• WordNet 3.6
    • adj suctorial adapted for sucking or clinging by suction
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Webster's Revised Unabridged Dictionary
    • Suctorial (Zoöl) Adapted for sucking; living by sucking; as, the humming birds are suctorial birds.
    • Suctorial (Zoöl) Capable of adhering by suction; as, the suctorial fishes.
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Century Dictionary and Cyclopedia
    • suctorial Adapted for sucking; functioning as a sucker or sucking-organ of any kind: sucking: haustellate: as, the suctorial mouth of a lamprey, the suctorial tongue (antlia) of a butterfly or moth; the suctorial proboscis of a flea; the suctorial disk of a sucking-fish, an octopod, a leech; the suctorial facets of a trematoid worm; the suctorial tentacles of an infusorian.
    • suctorial Capable of sucking; fitted for imbibing fluid or for adhering by means of suckers: provided with a sucking-organ, whether for imbibing or for adhering; of or pertaining to the Suctoria, in any sense: as, a suctorial bird, fish, worm, insect, crustacean, or animalcule.
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Chambers's Twentieth Century Dictionary
    • adj Suctorial adapted for sucking: living by sucking—also Suctō′rious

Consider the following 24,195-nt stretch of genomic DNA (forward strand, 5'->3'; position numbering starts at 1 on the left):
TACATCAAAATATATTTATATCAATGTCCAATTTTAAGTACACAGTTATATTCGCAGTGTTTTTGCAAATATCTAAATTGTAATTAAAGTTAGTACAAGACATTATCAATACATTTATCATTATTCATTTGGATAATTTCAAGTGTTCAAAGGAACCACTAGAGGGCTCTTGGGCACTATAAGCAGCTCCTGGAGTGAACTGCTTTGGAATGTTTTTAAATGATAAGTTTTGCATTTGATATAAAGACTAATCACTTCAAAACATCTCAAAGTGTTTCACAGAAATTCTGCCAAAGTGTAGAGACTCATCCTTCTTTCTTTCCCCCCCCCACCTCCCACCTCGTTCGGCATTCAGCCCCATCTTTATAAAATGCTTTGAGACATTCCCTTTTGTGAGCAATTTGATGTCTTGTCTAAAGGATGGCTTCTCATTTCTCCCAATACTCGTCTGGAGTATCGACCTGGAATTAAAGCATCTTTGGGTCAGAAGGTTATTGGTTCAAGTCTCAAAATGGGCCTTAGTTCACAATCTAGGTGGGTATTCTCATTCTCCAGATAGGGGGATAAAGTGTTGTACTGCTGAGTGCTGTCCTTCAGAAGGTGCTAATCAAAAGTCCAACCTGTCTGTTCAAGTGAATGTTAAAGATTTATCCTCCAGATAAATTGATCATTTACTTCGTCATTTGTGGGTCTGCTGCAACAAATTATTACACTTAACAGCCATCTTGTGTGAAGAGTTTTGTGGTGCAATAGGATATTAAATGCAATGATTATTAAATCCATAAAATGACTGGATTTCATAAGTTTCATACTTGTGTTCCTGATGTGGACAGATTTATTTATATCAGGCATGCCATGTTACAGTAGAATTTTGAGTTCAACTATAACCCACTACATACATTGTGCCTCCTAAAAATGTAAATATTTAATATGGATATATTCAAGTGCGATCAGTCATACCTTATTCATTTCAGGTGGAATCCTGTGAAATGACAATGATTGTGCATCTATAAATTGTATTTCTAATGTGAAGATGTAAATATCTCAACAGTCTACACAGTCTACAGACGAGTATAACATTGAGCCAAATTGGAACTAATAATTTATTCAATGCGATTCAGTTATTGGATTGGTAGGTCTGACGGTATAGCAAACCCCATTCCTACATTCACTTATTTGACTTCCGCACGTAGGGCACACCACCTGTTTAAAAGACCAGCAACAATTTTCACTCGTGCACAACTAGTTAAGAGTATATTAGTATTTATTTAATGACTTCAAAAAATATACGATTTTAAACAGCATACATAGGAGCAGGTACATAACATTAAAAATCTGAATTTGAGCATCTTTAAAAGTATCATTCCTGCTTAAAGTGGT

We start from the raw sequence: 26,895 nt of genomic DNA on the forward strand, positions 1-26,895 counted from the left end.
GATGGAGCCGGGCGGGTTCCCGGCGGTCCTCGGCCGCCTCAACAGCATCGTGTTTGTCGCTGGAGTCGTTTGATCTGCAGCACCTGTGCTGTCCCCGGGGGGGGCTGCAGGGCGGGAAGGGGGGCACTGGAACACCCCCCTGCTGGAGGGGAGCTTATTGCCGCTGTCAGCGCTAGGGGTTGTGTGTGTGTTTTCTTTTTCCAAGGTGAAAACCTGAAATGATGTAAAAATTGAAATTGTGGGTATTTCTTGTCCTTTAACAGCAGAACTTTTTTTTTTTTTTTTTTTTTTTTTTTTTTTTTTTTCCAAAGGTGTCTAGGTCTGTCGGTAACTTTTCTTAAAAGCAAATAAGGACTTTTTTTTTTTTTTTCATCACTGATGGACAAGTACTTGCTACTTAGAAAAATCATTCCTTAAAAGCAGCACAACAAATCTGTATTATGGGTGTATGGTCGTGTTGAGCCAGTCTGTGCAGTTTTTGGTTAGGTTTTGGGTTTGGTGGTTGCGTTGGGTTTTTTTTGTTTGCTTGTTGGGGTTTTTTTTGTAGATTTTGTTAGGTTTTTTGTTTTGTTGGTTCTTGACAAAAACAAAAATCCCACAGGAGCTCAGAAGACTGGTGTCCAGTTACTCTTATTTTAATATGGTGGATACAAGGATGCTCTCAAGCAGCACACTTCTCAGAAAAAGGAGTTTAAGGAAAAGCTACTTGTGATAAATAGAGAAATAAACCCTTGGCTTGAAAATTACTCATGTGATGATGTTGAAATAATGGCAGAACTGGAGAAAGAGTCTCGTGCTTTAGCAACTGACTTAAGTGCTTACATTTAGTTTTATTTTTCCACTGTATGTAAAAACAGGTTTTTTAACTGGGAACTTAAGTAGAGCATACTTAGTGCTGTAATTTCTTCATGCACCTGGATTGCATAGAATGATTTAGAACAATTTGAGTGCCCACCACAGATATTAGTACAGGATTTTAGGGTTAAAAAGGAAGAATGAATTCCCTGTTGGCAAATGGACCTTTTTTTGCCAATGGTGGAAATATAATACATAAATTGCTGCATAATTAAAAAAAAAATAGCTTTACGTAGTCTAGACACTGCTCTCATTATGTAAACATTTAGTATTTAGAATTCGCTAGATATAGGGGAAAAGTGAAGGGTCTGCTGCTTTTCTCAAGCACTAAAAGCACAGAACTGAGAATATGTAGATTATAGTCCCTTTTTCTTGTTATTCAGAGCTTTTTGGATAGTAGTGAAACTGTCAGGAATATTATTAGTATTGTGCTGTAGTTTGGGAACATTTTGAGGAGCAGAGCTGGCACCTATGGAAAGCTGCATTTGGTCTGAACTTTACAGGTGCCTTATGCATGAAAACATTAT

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Webster's Revised Unabridged Dictionary
L. sugere, suctum, to suck


In literature:

The suctorial tube-feet are seen gripping the fish firmly.
"The Outline of Science, Vol. 1 (of 4)" by J. Arthur Thomson
The mouth is minute and the pharynx is always suctorial, never gizzard-like.
"Encyclopaedia Britannica, 11th Edition, Volume 2, Slice 3" by Various
DIS'TOMUM, a genus of trematode or suctorial parasitic worms or flukes, infesting various parts in different animals.
"The New Gresham Encyclopedia" by Various
Mandibles present in pupa, vestigial in imago; maxillae suctorial without specialization; first maxillae with lacinia, galea and palp.
"Encyclopaedia Britannica, 11th Edition, Volume 13, Slice 4" by Various
The mouth parts are adapted for piercing, and are enclosed in a suctorial proboscis.
"The Life of Crustacea" by William Thomas Calman
In the thorax the yolk is anteriorly divided into two lobes by the vertical septum, which contains the vertical muscle of the suctorial pouch.
"The Works of Francis Maitland Balfour, Volume 1" by Francis Maitland Balfour